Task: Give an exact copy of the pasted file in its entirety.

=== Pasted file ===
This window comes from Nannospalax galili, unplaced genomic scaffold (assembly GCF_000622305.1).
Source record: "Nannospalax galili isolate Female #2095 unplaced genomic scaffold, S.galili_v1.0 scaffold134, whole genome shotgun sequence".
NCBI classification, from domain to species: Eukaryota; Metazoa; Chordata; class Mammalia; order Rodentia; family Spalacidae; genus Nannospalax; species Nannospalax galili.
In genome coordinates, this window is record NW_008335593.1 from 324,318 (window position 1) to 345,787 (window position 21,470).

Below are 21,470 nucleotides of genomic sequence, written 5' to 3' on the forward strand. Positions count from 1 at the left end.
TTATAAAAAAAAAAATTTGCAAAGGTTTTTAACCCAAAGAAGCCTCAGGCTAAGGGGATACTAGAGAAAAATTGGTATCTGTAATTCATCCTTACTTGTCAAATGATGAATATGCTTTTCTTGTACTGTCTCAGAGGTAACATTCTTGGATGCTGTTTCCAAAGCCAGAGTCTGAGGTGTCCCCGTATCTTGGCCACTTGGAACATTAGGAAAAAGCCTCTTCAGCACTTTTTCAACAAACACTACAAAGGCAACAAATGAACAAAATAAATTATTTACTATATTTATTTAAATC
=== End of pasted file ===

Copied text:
This window comes from Nannospalax galili, unplaced genomic scaffold (assembly GCF_000622305.1).
Source record: "Nannospalax galili isolate Female #2095 unplaced genomic scaffold, S.galili_v1.0 scaffold134, whole genome shotgun sequence".
NCBI classification, from domain to species: Eukaryota; Metazoa; Chordata; class Mammalia; order Rodentia; family Spalacidae; genus Nannospalax; species Nannospalax galili.
In genome coordinates, this window is record NW_008335593.1 from 324,318 (window position 1) to 345,787 (window position 21,470).

Below are 21,470 nucleotides of genomic sequence, written 5' to 3' on the forward strand. Positions count from 1 at the left end.
TTATAAAAAAAAAAATTTGCAAAGGTTTTTAACCCAAAGAAGCCTCAGGCTAAGGGGATACTAGAGAAAAATTGGTATCTGTAATTCATCCTTACTTGTCAAATGATGAATATGCTTTTCTTGTACTGTCTCAGAGGTAACATTCTTGGATGCTGTTTCCAAAGCCAGAGTCTGAGGTGTCCCCGTATCTTGGCCACTTGGAACATTAGGAAAAAGCCTCTTCAGCACTTTTTCAACAAACACTACAAAGGCAACAAATGAACAAAATAAATTATTTACTATATTTATTTAAATC